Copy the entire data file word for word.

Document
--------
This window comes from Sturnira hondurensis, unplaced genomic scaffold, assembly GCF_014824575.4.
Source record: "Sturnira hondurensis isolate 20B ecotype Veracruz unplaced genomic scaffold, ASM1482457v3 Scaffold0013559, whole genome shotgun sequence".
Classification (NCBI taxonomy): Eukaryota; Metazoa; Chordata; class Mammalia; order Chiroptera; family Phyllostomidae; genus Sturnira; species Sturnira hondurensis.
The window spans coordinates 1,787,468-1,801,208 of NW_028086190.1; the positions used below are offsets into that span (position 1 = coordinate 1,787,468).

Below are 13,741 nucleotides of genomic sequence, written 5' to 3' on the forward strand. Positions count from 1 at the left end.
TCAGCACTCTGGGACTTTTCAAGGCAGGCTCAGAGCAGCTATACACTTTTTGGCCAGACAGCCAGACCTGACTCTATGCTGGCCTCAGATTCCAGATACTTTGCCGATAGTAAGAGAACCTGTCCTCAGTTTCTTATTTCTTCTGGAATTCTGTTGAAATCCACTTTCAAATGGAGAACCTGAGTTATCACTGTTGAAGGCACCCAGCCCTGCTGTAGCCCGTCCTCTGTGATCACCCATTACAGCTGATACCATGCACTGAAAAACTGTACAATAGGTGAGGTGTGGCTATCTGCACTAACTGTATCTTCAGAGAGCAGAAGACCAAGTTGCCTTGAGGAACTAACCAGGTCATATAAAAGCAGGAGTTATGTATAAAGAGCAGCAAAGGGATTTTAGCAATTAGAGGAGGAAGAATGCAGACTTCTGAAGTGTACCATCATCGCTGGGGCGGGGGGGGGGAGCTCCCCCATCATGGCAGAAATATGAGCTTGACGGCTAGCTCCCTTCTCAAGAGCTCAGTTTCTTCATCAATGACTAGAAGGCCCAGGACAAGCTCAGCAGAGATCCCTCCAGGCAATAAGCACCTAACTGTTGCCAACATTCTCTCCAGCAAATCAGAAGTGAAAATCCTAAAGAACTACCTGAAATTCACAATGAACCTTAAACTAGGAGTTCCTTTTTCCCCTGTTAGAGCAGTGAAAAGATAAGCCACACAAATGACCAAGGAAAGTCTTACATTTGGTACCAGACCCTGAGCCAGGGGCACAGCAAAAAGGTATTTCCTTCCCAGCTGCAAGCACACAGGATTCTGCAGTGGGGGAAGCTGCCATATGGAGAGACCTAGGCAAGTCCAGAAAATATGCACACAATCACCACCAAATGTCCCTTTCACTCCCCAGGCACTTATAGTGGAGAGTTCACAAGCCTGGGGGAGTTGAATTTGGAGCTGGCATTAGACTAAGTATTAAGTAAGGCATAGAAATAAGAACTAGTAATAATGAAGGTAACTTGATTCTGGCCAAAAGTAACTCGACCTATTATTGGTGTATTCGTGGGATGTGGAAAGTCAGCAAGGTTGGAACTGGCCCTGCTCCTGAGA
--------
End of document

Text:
This window comes from Sturnira hondurensis, unplaced genomic scaffold, assembly GCF_014824575.4.
Source record: "Sturnira hondurensis isolate 20B ecotype Veracruz unplaced genomic scaffold, ASM1482457v3 Scaffold0013559, whole genome shotgun sequence".
Classification (NCBI taxonomy): Eukaryota; Metazoa; Chordata; class Mammalia; order Chiroptera; family Phyllostomidae; genus Sturnira; species Sturnira hondurensis.
The window spans coordinates 1,787,468-1,801,208 of NW_028086190.1; the positions used below are offsets into that span (position 1 = coordinate 1,787,468).

Below are 13,741 nucleotides of genomic sequence, written 5' to 3' on the forward strand. Positions count from 1 at the left end.
TCAGCACTCTGGGACTTTTCAAGGCAGGCTCAGAGCAGCTATACACTTTTTGGCCAGACAGCCAGACCTGACTCTATGCTGGCCTCAGATTCCAGATACTTTGCCGATAGTAAGAGAACCTGTCCTCAGTTTCTTATTTCTTCTGGAATTCTGTTGAAATCCACTTTCAAATGGAGAACCTGAGTTATCACTGTTGAAGGCACCCAGCCCTGCTGTAGCCCGTCCTCTGTGATCACCCATTACAGCTGATACCATGCACTGAAAAACTGTACAATAGGTGAGGTGTGGCTATCTGCACTAACTGTATCTTCAGAGAGCAGAAGACCAAGTTGCCTTGAGGAACTAACCAGGTCATATAAAAGCAGGAGTTATGTATAAAGAGCAGCAAAGGGATTTTAGCAATTAGAGGAGGAAGAATGCAGACTTCTGAAGTGTACCATCATCGCTGGGGCGGGGGGGGGGAGCTCCCCCATCATGGCAGAAATATGAGCTTGACGGCTAGCTCCCTTCTCAAGAGCTCAGTTTCTTCATCAATGACTAGAAGGCCCAGGACAAGCTCAGCAGAGATCCCTCCAGGCAATAAGCACCTAACTGTTGCCAACATTCTCTCCAGCAAATCAGAAGTGAAAATCCTAAAGAACTACCTGAAATTCACAATGAACCTTAAACTAGGAGTTCCTTTTTCCCCTGTTAGAGCAGTGAAAAGATAAGCCACACAAATGACCAAGGAAAGTCTTACATTTGGTACCAGACCCTGAGCCAGGGGCACAGCAAAAAGGTATTTCCTTCCCAGCTGCAAGCACACAGGATTCTGCAGTGGGGGAAGCTGCCATATGGAGAGACCTAGGCAAGTCCAGAAAATATGCACACAATCACCACCAAATGTCCCTTTCACTCCCCAGGCACTTATAGTGGAGAGTTCACAAGCCTGGGGGAGTTGAATTTGGAGCTGGCATTAGACTAAGTATTAAGTAAGGCATAGAAATAAGAACTAGTAATAATGAAGGTAACTTGATTCTGGCCAAAAGTAACTCGACCTATTATTGGTGTATTCGTGGGATGTGGAAAGTCAGCAAGGTTGGAACTGGCCCTGCTCCTGAGA